3:10 To Yuma (2007)
3:10 to Yuma in any incarnation is the story of desperation and savagery in American society. These are both character-driven films, a celebration of the individual, yet prone to accidentally becoming satire when the focus is switched to setpieces or heavy action. Yet underneath the metaphor and homage is a finely-crafted story, brought to life in both versions by two unassailable actors at the top of their game.
3:10 to Yuma (2007)
Westerns made their mark as a genre with shootouts, showdowns, and cowboys as mythical figures bringing justice and meaning to a chaotic barrenness hungry for shape. The Wild Wild West, a desert promising gold for the greedy, land for the hardworking, and oil for the thirsty is as much a character in westerns as the stoic heroes and the unshaven villains. 3:10 to Yuma puts two opposing forces together against the backdrop of the dry west in a morality play heading straight for that line drawn in between good and evil.
The Western might be the only venerable genre of the grand golden age of film which is still struggling for resurgence. The epic has been back in full swing since 2000, in the guise of both sword & sandal (Gladiator) and religious-themed (Passion of the Christ). Grand fantasy not seen since the days of Sinbad and Jason and the Argonauts has seemingly trumped science fiction thanks to the crowd-pleasing Lord of the Rings and The Chronicles of Narnia series. And even the movie musical, assumed to be forever relegated to a time of cheery optimism and hope long since past, surprisingly re-emerged anew, first by way of an animated face-lift (Beauty and the Beast) and soon after in both current pop (Moulin Rouge) and extravagant Broadway formats (Chicago, Dreamgirls). And yet, despite some highly praised and enjoyable attempts, such as Unforgiven, winner of Oscar\'s 1992 Best Picture, and Tombstone, a kinetic, popular favorite, no one seems able to fully inject lasting life back into the corpse of the cinematic Western. 3:10 to Yuma provided another bolt of lightening, however, as the two lead performances of Russell Crowe and Christian Bale garnered unanimous praise and found box office success with audiences over late summer 2007.
Acoustic guitar takes the stage along with tack piano in "Man of His Word" as action heats up again in "Barn Burn", by way of a mix of pizzicato and bowed strings, dulcimer, guitar and rolling drums. The main theme returns on dulcimer in "Chinatown,", but in a more menacing tone. Another highlight is found in "Chinese Democracy" where the score leans on the Morricone stylisms in wonderful fashion, moving from acoustic guitar presentation of the theme and onto grinding, rhythmic action featuring high solo trumpet. Effective, lonely atmosphere is set in "One For The Road / Storm Clouds", followed by further suspense and action cues, culminating in the sympathetic strings and guitar of "One Man Left", the return of the Morricone trumpet in "Bible Study", the jangly, rhythmic "Who Let The Cows Out?" and finally a winning, well-rounded presentation of the theme in "3:10 to Yuma".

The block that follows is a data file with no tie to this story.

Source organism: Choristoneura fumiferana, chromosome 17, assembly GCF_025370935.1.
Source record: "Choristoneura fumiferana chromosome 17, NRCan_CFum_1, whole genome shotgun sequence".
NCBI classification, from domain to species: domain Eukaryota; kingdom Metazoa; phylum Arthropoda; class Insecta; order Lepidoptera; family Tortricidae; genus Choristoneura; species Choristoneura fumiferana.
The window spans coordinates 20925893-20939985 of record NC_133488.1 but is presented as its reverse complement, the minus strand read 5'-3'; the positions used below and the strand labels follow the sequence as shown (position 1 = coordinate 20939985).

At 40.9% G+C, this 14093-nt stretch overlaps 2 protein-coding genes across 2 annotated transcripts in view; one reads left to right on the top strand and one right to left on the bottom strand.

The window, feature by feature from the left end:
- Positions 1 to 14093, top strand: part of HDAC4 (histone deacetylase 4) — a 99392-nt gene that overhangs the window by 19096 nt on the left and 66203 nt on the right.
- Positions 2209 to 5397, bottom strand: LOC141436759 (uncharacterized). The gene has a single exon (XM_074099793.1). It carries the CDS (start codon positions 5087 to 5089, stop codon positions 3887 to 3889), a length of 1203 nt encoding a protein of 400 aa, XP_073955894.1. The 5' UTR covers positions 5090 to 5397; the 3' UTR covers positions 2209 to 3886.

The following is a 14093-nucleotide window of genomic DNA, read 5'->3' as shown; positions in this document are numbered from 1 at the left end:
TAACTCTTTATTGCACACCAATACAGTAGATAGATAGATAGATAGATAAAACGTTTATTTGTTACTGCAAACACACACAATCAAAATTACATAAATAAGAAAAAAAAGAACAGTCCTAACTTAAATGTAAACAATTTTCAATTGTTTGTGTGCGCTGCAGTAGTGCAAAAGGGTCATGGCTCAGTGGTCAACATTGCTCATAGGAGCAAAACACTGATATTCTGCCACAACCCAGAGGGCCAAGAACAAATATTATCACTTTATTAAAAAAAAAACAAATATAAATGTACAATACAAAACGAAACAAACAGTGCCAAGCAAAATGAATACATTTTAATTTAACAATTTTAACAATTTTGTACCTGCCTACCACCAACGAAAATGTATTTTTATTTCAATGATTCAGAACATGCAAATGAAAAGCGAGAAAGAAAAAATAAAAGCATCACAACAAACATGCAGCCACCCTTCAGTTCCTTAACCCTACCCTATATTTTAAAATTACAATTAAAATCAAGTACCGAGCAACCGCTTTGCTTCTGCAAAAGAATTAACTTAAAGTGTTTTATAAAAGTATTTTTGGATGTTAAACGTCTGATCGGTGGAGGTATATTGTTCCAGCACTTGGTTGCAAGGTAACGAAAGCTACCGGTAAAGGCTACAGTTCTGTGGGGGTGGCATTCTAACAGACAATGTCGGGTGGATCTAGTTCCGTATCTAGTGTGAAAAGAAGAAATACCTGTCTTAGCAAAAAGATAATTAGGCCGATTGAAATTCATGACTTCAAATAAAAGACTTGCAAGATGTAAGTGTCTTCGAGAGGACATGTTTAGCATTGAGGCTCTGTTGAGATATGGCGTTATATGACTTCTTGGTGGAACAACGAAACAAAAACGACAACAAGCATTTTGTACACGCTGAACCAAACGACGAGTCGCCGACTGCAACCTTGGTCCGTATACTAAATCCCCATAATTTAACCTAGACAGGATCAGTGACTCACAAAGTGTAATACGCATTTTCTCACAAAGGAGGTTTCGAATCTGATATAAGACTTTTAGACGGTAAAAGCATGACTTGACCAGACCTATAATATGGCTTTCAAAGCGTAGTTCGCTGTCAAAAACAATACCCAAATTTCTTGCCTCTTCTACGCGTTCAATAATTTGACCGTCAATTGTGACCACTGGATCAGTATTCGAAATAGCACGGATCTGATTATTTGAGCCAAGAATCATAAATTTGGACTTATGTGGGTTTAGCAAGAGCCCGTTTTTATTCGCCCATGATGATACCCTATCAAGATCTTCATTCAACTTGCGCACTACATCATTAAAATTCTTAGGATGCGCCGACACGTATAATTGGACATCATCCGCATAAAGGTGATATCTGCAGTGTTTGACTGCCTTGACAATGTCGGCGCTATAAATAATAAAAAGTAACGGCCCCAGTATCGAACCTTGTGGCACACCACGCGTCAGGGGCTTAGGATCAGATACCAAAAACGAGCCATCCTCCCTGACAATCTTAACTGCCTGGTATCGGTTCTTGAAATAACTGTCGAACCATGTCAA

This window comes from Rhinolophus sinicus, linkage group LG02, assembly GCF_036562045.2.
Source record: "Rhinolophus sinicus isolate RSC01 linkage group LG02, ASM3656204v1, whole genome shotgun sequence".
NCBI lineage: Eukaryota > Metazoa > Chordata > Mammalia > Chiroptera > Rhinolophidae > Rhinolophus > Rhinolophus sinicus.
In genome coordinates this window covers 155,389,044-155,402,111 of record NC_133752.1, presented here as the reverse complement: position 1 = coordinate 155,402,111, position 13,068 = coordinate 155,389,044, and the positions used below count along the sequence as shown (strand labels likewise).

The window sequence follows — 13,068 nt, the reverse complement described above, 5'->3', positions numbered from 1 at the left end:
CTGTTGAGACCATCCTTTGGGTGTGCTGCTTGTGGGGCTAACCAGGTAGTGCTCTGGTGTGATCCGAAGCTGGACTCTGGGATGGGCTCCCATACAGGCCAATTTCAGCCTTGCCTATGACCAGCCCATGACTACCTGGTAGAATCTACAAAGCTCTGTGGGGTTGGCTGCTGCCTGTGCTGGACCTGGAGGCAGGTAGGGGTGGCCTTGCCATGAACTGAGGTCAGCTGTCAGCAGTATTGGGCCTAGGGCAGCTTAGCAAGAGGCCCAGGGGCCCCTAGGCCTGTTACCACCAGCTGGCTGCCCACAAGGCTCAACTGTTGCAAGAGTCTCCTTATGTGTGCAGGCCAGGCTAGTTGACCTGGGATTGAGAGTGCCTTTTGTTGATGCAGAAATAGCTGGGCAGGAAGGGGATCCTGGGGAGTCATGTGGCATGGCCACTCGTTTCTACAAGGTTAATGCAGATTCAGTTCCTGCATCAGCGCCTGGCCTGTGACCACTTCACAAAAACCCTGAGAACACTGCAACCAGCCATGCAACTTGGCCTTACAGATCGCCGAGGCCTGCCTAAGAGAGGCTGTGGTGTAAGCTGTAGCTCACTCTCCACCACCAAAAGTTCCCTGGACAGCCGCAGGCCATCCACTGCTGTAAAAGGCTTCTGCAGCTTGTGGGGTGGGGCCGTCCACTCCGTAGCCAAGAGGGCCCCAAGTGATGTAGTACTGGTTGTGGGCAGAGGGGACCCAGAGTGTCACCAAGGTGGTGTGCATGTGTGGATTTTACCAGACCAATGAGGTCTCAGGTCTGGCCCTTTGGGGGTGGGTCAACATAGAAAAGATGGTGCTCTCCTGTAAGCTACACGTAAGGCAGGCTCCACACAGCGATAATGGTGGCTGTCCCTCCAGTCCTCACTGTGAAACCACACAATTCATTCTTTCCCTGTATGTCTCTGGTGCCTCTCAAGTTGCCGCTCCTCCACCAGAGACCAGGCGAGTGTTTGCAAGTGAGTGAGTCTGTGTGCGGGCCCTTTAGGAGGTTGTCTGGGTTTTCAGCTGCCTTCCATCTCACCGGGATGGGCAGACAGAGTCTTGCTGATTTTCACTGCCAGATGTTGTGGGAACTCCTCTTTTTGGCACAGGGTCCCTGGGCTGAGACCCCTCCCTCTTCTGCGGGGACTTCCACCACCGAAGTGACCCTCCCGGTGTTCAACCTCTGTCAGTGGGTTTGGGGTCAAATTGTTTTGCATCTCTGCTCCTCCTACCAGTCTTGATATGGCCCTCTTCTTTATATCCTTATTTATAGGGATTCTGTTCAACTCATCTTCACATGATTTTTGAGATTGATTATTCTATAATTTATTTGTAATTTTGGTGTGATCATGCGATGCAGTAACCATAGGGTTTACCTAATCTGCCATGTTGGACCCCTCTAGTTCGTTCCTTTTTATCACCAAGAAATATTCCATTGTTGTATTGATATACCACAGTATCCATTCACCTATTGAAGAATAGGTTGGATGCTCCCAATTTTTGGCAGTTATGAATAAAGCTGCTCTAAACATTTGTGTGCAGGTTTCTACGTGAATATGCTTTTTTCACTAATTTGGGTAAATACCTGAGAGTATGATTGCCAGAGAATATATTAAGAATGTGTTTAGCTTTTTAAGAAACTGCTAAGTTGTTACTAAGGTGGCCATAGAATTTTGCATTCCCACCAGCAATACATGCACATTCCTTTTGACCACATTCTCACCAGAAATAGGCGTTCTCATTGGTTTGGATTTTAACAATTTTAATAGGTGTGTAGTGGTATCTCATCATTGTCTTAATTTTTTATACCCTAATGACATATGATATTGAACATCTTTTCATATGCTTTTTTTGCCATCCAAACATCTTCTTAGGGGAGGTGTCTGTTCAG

Large, vertical movie advertisement for the 2007 film 3:10 to Yuma, the backside of a cowboy holding a gun in each hand, as he stands on a railroad track in front of an oncoming train. The background has a rough, antiqued paper look with stains, tears and cracks.
In this western, Civil War veteran Dan Evans (Christian Bale) agrees to be the armed escort for a captured killer named Ben Wade (Russell Crowe) who needs catch a train to his trial. But with the outlaw's gang determined to ambush Evan's effort, it is going to be a difficult task getting the criminal on the 3:10 to Yuma.
The decision to include these content issues is unfortunate, because 3:10 To Yuma could easily have conveyed the same impact in a PG-13 version. Obviously not a choice for children, the mature story effectively portrays the unseen dilemmas raging in the darkest of hearts, as well as the wars of conscience battling within the most ethical of minds.
Meanwhile a mental battle ensues between the men as the Wade uses psychological warfare against Evans. (It is easy to forget that the charming Wade can also be notoriously vicious.) As the clock ticks and the time gets closer for the 3:10 train to Yuma, the pressure grows. Who will win out in the end?
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3:10 to Yuma is the 2007 remake of the 1957 film of the same name, making it the second adaptation of Elmore Leonard's short story. It is about a small-time rancher who agrees to hold a captured outlaw who's awaiting a train to go to court in Yuma. A battle of wills ensues as the outlaw tries to psych out the rancher.
For those of us who revere the Western genre and bemoan its long-term near-obsolescence, two such occasions for happiness were "3:10 to Yuma" and, especially, "No Country for Old Men," which, like all good Westerns, transcends the genre in the process of fulfilling it.
Cast member Christian Bale attends the premiere of "3:10 to Yuma" at the Mann National theatre in Westwood, California August 21, 2007. Bale is in negotiations to headline the fourth instalment of the "Terminator" movie series. REUTERS/Mario Anzuoni 041b061a72